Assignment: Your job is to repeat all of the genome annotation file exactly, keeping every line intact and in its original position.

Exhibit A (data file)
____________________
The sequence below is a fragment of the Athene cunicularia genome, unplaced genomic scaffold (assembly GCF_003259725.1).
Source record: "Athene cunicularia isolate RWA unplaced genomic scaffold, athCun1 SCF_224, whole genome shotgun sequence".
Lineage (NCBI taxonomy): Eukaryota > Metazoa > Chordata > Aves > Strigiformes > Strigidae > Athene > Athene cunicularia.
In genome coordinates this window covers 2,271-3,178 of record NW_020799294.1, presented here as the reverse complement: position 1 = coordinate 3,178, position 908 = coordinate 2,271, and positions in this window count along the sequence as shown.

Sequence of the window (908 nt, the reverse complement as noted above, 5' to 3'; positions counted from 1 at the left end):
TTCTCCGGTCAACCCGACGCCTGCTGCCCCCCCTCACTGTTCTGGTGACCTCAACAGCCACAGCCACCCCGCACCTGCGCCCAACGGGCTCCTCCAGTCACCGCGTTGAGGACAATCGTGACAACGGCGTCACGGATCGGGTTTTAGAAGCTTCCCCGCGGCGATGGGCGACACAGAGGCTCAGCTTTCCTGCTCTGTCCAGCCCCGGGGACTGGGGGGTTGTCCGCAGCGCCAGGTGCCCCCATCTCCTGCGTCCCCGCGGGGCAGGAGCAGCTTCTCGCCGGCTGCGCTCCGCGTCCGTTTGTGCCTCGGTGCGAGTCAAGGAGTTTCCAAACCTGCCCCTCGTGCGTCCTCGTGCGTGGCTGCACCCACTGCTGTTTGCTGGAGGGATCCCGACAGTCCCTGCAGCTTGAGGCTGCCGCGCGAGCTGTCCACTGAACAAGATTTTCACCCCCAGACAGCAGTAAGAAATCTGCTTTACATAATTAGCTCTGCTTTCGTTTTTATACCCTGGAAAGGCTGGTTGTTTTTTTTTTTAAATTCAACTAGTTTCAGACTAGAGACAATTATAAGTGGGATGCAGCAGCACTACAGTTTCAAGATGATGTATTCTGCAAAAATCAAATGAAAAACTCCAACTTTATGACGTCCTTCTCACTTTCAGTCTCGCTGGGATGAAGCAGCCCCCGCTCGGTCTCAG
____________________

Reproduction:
The sequence below is a fragment of the Athene cunicularia genome, unplaced genomic scaffold (assembly GCF_003259725.1).
Source record: "Athene cunicularia isolate RWA unplaced genomic scaffold, athCun1 SCF_224, whole genome shotgun sequence".
Lineage (NCBI taxonomy): Eukaryota > Metazoa > Chordata > Aves > Strigiformes > Strigidae > Athene > Athene cunicularia.
In genome coordinates this window covers 2,271-3,178 of record NW_020799294.1, presented here as the reverse complement: position 1 = coordinate 3,178, position 908 = coordinate 2,271, and positions in this window count along the sequence as shown.

Sequence of the window (908 nt, the reverse complement as noted above, 5' to 3'; positions counted from 1 at the left end):
TTCTCCGGTCAACCCGACGCCTGCTGCCCCCCCTCACTGTTCTGGTGACCTCAACAGCCACAGCCACCCCGCACCTGCGCCCAACGGGCTCCTCCAGTCACCGCGTTGAGGACAATCGTGACAACGGCGTCACGGATCGGGTTTTAGAAGCTTCCCCGCGGCGATGGGCGACACAGAGGCTCAGCTTTCCTGCTCTGTCCAGCCCCGGGGACTGGGGGGTTGTCCGCAGCGCCAGGTGCCCCCATCTCCTGCGTCCCCGCGGGGCAGGAGCAGCTTCTCGCCGGCTGCGCTCCGCGTCCGTTTGTGCCTCGGTGCGAGTCAAGGAGTTTCCAAACCTGCCCCTCGTGCGTCCTCGTGCGTGGCTGCACCCACTGCTGTTTGCTGGAGGGATCCCGACAGTCCCTGCAGCTTGAGGCTGCCGCGCGAGCTGTCCACTGAACAAGATTTTCACCCCCAGACAGCAGTAAGAAATCTGCTTTACATAATTAGCTCTGCTTTCGTTTTTATACCCTGGAAAGGCTGGTTGTTTTTTTTTTTAAATTCAACTAGTTTCAGACTAGAGACAATTATAAGTGGGATGCAGCAGCACTACAGTTTCAAGATGATGTATTCTGCAAAAATCAAATGAAAAACTCCAACTTTATGACGTCCTTCTCACTTTCAGTCTCGCTGGGATGAAGCAGCCCCCGCTCGGTCTCAG